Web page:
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Mapping 'The World' Of A Remote Afghan Village

Journalist Anna Badkhen chronicles life in a small Afghan village in her new book, The World Is A Carpet. A village of 240 people, Oqa survives on an old-time tradition of carpet weaving. Residents earn about 40 cents a day for carpets that eventually sell for $5,000 to $20,000 abroad.
NPR

Searching High And Low For The 'American Spirit'

Weekend Edition Sunday host Rachel Martin talks with Dan Kennedy, author of the novel American Spirit, which features a protagonist who is a little lost. In his effort to get un-lost, he takes on a crazy trip that includes a stint as a drug dealer, enrolls in a ceramics class and looks for some grand life plan in the skies over Yellowstone Park.
NPR

Author Recounts Growing Up In 'Fairyland'

Childhood is a complicated journey for most of us: trying to fit in, trying to stand out and wanting to distance yourself from your parents one minute while wanting to grab onto them the next. Now on top of all that, imagine being raised by a single, gay father. Weekend Edition Sunday host Rachel Martin talks to author Alysia Abbott about her book, Fairyland: A Memoir of my Father.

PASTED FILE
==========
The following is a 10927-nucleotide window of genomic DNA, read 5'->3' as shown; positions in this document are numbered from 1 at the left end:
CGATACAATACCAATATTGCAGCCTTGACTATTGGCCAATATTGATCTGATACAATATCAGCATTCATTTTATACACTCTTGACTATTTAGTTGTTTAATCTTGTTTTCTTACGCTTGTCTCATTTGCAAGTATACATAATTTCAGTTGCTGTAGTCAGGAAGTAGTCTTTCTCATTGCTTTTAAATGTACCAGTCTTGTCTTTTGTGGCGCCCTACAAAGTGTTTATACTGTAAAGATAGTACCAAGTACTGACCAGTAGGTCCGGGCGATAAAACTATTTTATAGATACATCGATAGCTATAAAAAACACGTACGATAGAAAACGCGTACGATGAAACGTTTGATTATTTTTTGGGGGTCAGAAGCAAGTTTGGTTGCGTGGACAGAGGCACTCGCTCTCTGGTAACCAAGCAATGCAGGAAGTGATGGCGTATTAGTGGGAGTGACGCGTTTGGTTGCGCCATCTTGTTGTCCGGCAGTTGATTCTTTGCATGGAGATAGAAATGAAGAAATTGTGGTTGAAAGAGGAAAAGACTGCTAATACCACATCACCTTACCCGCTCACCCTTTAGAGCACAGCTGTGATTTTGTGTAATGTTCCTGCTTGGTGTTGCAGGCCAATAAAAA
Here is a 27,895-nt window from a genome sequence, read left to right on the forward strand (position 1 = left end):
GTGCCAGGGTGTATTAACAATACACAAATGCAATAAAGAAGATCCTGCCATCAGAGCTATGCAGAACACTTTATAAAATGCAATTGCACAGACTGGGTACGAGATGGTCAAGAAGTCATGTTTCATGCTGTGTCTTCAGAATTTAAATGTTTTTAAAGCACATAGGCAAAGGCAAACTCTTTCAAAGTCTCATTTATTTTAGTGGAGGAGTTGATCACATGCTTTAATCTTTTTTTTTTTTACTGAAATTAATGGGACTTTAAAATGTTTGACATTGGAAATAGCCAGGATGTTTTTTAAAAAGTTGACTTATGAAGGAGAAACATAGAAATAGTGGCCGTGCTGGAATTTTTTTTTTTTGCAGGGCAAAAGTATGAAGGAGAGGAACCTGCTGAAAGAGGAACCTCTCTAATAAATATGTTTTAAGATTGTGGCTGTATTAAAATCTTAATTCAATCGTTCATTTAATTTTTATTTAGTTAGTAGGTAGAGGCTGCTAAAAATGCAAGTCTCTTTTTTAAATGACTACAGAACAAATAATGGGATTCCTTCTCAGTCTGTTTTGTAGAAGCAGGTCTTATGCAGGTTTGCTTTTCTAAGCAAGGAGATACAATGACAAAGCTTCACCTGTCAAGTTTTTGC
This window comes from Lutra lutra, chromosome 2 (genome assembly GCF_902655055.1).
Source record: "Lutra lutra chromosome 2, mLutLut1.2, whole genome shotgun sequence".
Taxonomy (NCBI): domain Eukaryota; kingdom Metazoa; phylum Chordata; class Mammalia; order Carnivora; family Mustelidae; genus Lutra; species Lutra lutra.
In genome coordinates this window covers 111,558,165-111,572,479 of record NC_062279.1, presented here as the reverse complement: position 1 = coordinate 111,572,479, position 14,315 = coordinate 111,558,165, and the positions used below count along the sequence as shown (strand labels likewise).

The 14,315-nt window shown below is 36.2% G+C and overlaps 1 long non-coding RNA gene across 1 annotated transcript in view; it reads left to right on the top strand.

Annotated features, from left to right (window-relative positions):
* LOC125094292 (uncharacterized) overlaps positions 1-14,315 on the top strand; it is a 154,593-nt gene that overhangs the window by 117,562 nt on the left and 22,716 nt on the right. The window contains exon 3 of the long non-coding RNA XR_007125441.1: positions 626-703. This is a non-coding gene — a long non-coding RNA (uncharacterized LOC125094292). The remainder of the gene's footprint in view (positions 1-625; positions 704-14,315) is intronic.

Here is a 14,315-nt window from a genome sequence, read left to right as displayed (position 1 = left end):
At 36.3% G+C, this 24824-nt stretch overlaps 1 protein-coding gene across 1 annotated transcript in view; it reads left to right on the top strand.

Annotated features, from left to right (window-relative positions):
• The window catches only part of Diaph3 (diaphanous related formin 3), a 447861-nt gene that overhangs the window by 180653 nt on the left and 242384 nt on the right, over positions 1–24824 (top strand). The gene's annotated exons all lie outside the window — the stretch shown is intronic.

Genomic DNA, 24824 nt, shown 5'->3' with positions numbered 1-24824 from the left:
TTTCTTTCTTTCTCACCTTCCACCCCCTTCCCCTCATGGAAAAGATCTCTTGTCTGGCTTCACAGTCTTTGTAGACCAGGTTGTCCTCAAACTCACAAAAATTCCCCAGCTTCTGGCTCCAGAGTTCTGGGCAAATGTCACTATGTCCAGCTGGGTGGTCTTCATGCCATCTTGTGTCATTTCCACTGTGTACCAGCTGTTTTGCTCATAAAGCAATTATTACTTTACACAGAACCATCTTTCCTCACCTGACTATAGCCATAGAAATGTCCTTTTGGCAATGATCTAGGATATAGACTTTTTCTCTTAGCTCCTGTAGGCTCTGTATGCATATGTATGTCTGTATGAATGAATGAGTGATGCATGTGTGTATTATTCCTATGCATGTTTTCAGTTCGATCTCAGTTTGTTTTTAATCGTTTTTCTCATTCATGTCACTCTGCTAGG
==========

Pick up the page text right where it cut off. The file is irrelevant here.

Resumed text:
NPR

Mount Everest Climber Warns Of An Overpopulated Mountain

Perhaps no active climber is more closely associated with Mount Everest these days than Conrad Anker, who's also made the preservation of the world's highest mountain one of his priorities. If you've been to Mt. Everest, join our Sunday Conversation and tell us about your experience.
NPR

'Nine Years' In A Baltimore Funeral Home

A summer job in a Baltimore funeral home turned into a nine-year career and lifelong passion for Sheri Booker. Her coming-of-age memoir recalls tears and trade secrets of the mortuary business.

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